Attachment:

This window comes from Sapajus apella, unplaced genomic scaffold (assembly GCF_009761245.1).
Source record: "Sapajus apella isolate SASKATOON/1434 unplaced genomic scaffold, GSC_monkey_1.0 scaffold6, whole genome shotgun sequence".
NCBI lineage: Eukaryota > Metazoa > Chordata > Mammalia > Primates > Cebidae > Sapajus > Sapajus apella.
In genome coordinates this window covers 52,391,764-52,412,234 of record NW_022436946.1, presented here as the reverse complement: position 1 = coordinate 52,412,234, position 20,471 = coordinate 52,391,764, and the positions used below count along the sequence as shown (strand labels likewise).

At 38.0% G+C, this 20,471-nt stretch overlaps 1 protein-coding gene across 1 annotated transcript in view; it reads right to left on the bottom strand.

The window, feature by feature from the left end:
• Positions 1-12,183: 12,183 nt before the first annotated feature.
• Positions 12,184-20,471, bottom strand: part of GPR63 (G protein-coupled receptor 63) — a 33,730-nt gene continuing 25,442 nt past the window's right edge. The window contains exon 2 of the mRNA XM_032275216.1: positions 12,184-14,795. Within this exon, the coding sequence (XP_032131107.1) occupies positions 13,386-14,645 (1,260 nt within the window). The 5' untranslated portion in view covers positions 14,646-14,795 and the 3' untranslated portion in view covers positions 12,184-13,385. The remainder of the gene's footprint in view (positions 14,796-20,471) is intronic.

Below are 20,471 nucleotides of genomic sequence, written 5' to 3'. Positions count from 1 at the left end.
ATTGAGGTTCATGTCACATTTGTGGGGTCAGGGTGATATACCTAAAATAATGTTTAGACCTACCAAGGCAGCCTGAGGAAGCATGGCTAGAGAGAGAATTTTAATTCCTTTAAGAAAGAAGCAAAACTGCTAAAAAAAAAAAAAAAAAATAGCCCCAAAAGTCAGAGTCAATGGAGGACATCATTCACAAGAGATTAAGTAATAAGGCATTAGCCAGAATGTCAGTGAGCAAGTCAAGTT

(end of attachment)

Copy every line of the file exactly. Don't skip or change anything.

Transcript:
This window comes from Sapajus apella, unplaced genomic scaffold (assembly GCF_009761245.1).
Source record: "Sapajus apella isolate SASKATOON/1434 unplaced genomic scaffold, GSC_monkey_1.0 scaffold6, whole genome shotgun sequence".
NCBI lineage: Eukaryota > Metazoa > Chordata > Mammalia > Primates > Cebidae > Sapajus > Sapajus apella.
In genome coordinates this window covers 52,391,764-52,412,234 of record NW_022436946.1, presented here as the reverse complement: position 1 = coordinate 52,412,234, position 20,471 = coordinate 52,391,764, and the positions used below count along the sequence as shown (strand labels likewise).

At 38.0% G+C, this 20,471-nt stretch overlaps 1 protein-coding gene across 1 annotated transcript in view; it reads right to left on the bottom strand.

The window, feature by feature from the left end:
• Positions 1-12,183: 12,183 nt before the first annotated feature.
• Positions 12,184-20,471, bottom strand: part of GPR63 (G protein-coupled receptor 63) — a 33,730-nt gene continuing 25,442 nt past the window's right edge. The window contains exon 2 of the mRNA XM_032275216.1: positions 12,184-14,795. Within this exon, the coding sequence (XP_032131107.1) occupies positions 13,386-14,645 (1,260 nt within the window). The 5' untranslated portion in view covers positions 14,646-14,795 and the 3' untranslated portion in view covers positions 12,184-13,385. The remainder of the gene's footprint in view (positions 14,796-20,471) is intronic.

Below are 20,471 nucleotides of genomic sequence, written 5' to 3'. Positions count from 1 at the left end.
ATTGAGGTTCATGTCACATTTGTGGGGTCAGGGTGATATACCTAAAATAATGTTTAGACCTACCAAGGCAGCCTGAGGAAGCATGGCTAGAGAGAGAATTTTAATTCCTTTAAGAAAGAAGCAAAACTGCTAAAAAAAAAAAAAAAAAATAGCCCCAAAAGTCAGAGTCAATGGAGGACATCATTCACAAGAGATTAAGTAATAAGGCATTAGCCAGAATGTCAGTGAGCAAGTCAAGTT